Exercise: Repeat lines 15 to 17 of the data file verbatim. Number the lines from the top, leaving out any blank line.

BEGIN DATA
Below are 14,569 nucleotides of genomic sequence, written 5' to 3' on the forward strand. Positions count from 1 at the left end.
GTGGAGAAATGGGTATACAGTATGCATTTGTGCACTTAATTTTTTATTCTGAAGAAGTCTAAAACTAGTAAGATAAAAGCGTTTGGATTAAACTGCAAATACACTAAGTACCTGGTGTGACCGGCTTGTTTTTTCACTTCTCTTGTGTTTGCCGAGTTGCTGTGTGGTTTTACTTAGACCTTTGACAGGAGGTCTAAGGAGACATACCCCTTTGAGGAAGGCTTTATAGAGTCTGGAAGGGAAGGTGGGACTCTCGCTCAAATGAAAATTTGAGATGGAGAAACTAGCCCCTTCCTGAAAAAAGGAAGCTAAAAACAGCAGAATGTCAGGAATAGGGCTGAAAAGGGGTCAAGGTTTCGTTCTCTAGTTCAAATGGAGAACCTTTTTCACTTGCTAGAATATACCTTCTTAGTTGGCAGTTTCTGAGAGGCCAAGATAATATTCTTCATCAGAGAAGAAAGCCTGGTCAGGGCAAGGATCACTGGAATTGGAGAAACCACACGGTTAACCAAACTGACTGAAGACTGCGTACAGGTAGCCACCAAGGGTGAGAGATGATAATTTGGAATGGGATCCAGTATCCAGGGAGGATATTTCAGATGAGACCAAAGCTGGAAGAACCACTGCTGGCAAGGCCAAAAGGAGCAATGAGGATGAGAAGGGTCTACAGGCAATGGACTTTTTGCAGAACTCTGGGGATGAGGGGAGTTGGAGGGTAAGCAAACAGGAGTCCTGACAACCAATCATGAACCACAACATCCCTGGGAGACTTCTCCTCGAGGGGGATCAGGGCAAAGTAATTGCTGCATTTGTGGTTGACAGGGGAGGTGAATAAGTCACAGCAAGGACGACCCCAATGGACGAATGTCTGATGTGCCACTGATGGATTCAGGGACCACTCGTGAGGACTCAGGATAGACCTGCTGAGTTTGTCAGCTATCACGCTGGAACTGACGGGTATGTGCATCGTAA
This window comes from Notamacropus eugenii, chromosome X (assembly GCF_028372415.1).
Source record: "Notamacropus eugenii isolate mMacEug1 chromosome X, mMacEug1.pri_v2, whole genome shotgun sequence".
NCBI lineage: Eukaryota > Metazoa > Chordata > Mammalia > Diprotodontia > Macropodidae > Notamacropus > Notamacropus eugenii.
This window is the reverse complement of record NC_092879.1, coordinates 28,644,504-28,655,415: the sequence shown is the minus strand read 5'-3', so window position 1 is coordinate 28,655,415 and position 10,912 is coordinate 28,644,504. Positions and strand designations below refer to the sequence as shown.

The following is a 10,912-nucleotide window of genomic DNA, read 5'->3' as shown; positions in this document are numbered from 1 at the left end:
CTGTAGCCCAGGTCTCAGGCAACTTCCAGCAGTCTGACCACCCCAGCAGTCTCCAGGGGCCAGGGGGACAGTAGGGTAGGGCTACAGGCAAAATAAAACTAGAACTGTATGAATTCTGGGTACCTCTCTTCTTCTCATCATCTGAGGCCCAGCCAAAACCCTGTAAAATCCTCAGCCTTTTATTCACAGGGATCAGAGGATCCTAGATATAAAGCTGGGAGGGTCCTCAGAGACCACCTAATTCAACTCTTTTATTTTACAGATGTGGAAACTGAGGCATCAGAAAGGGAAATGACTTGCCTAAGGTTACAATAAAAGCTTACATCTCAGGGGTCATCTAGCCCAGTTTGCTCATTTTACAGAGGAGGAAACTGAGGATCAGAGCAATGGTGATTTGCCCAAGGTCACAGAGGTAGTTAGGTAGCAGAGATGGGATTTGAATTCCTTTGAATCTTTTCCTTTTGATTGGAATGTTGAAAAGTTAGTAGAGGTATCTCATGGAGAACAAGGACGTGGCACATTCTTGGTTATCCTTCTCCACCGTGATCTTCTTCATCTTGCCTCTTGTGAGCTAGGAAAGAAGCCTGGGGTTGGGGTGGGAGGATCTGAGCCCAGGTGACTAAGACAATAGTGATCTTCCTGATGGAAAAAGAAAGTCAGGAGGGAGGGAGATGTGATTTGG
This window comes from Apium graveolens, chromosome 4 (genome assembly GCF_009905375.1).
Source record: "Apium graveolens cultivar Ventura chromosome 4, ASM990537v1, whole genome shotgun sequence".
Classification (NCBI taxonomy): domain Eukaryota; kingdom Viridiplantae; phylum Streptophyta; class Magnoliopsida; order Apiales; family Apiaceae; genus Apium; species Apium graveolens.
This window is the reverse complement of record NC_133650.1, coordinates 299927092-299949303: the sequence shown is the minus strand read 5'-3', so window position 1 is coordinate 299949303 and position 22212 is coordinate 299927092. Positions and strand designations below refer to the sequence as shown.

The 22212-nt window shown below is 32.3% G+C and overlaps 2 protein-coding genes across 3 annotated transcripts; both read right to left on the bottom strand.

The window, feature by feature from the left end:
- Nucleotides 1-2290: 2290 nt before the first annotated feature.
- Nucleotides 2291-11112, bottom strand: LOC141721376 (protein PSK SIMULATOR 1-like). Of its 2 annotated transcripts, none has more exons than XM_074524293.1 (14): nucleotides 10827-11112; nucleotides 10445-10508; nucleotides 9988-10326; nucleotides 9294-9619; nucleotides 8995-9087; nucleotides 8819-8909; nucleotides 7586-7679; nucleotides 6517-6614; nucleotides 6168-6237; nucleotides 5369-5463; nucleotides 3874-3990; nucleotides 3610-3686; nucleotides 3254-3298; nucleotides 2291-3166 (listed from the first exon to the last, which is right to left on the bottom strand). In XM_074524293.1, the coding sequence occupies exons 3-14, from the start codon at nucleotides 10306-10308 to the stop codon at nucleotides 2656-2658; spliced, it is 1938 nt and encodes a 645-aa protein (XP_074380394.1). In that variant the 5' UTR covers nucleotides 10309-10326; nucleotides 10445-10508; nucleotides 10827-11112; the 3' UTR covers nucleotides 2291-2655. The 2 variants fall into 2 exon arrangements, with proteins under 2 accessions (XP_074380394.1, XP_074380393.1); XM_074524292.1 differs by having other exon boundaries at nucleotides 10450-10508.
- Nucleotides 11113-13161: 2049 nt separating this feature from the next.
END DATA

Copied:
- Nucleotides 1-2290: 2290 nt before the first annotated feature.
- Nucleotides 2291-11112, bottom strand: LOC141721376 (protein PSK SIMULATOR 1-like). Of its 2 annotated transcripts, none has more exons than XM_074524293.1 (14): nucleotides 10827-11112; nucleotides 10445-10508; nucleotides 9988-10326; nucleotides 9294-9619; nucleotides 8995-9087; nucleotides 8819-8909; nucleotides 7586-7679; nucleotides 6517-6614; nucleotides 6168-6237; nucleotides 5369-5463; nucleotides 3874-3990; nucleotides 3610-3686; nucleotides 3254-3298; nucleotides 2291-3166 (listed from the first exon to the last, which is right to left on the bottom strand). In XM_074524293.1, the coding sequence occupies exons 3-14, from the start codon at nucleotides 10306-10308 to the stop codon at nucleotides 2656-2658; spliced, it is 1938 nt and encodes a 645-aa protein (XP_074380394.1). In that variant the 5' UTR covers nucleotides 10309-10326; nucleotides 10445-10508; nucleotides 10827-11112; the 3' UTR covers nucleotides 2291-2655. The 2 variants fall into 2 exon arrangements, with proteins under 2 accessions (XP_074380394.1, XP_074380393.1); XM_074524292.1 differs by having other exon boundaries at nucleotides 10450-10508.
- Nucleotides 11113-13161: 2049 nt separating this feature from the next.